One thing we definitely know about president-elect Donald Trump is that he is divisive. He left himself open to questions with some of his comments during the presidential race. Now the sports world is reacting to his victory.
First it was the odd protest by Tampa Bay Buccaneers wide receiver Mike Evans. Evans sat during the national anthem on Sunday in protest of Donald Trump’s win. His protest ended only a day later with a written statement. Evans may have not even voted, but that doesn’t matter he has the right to protest. Evans was just the beginning.
ESPN is reporting that three NBA teams will not stay at Trump hotels. The Dallas Mavericks are one of those teams. Owner Mark Cuban has been a very vocal critic of Trump during the run up to the election. The Memphis Grizzlies and Milwaukee Bucks will also change their hotel accommodations to avoid Trump properties. The NBA teams not staying at Trump hotels shouldn’t kill the properties bottom line, but it’s not good press.
Which brings us to Trump’s biggest sports-business crossover: golf. Yahoo! did a great job covering Trump’s business risks. There has already been criticism of the USGA playing its U.S. Women’s Open at a Trump course and there was some before he won the election.
Trump’s golf courses are a big money-makers for his business empire. The easiest way to get people to want to play at a course is to have said course on television as much as possible. Trump being president could hurt in two ways: the people who disagree with him aren’t playing there and may protest, and the golf world needs to stay away from any and all improprieties. It’s very easy for someone to say — even if it is not true — that a certain sponsor, or governing body is in Trump’s pocket because of his position of power.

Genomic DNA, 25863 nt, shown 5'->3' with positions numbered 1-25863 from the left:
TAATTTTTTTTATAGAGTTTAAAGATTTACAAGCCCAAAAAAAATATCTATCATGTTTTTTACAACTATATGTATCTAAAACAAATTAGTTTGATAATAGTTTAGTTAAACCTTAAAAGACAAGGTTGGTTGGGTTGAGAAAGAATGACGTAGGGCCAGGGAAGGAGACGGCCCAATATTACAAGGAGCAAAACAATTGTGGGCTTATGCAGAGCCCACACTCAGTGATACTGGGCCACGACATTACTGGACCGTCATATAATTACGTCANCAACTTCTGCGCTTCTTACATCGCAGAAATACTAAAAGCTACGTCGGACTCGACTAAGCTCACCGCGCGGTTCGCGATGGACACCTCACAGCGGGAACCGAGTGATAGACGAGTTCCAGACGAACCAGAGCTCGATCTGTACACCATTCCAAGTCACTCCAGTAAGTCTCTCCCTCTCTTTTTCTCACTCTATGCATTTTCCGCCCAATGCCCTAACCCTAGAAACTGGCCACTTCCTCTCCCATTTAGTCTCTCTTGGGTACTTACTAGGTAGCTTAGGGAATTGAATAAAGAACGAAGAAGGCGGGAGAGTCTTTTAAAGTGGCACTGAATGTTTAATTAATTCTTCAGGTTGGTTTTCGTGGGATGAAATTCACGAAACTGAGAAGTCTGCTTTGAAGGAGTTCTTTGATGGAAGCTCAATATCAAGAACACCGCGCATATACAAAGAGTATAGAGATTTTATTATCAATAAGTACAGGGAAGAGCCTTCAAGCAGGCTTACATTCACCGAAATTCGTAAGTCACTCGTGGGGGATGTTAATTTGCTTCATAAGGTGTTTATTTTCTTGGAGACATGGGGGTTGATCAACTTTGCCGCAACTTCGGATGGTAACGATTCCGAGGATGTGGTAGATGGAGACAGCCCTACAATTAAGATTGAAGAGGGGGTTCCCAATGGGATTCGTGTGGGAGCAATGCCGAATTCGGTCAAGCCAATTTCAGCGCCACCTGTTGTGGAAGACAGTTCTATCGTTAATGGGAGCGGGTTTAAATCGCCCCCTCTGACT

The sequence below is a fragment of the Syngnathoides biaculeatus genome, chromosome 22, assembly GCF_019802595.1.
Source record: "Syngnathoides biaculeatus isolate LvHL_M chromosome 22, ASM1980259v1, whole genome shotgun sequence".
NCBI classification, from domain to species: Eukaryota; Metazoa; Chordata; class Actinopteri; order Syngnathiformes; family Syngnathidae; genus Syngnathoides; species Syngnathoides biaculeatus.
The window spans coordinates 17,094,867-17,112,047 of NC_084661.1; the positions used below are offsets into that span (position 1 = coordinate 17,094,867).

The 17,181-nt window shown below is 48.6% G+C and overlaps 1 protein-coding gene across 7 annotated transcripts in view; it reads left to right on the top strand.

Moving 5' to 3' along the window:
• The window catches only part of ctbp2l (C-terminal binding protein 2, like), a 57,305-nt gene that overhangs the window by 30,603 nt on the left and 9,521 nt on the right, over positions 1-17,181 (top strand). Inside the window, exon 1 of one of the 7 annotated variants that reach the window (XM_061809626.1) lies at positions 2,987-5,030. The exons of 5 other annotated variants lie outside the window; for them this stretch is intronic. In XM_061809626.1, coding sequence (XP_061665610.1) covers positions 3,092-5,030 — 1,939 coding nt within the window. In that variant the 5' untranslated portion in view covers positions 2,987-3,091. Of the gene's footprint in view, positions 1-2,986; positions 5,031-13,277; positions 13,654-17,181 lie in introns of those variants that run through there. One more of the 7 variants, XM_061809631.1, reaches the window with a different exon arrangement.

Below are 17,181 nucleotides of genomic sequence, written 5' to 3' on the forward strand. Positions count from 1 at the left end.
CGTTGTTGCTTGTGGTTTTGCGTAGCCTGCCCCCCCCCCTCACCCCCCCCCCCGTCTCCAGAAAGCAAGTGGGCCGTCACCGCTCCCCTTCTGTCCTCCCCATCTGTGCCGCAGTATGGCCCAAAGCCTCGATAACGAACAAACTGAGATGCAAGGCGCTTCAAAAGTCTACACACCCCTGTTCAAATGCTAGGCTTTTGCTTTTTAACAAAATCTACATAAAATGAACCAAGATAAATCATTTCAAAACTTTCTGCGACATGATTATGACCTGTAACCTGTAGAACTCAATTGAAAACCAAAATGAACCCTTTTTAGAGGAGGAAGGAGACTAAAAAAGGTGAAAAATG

Before we start saying that Trump supporters may want to play at his course, check out his voting demographics. It is pretty well accepted he won because he carried a lot of disenfranchised blue collar voters. Those voters can’t afford to play at Trump. Trump himself said that golf should be an aspirational game, he said “let golf be elitist.” That’s very different from his anti-establishment, anti-elitist message on the campaign trail.
The thing is, right now people are interested in the president-elect — good or bad. People are taking stands against his businesses — no one said running for president was good for the bottom line. The reactions and public displays may change once he is President. Governing and campaigning are two entirely different things. His rhetoric will surely soften. There will be other causes sports personalities and the media will cover. Yes, there will be a protest at the 2017 U.S. Women’s Open, just like there was protests around Augusta during the 2003 Masters.
A lot of the other sports protests — not staying at a Trump hotel on a road trip — will die down. That doesn’t mean teams will move back to the property, it just means it won’t be covered as intensely as it is now. It will kick back up again when the first player on a championship team refuses to go to the White House, but that won’t be a first: Tim Thomas, Tom Brady, Michael Jordan, James Harrison and Larry Bird all did that already.
The odd thing is, his election as president may end up hurting his business interests. He is no longer in the background. Every decision he makes is going to anger someone — one side or the other — which could create business problems. The Michael Jordan myth of not endorsing political candidates because republicans buy shoes too plays here.
In the end things may die down, players will have other causes, and the sports world will move on.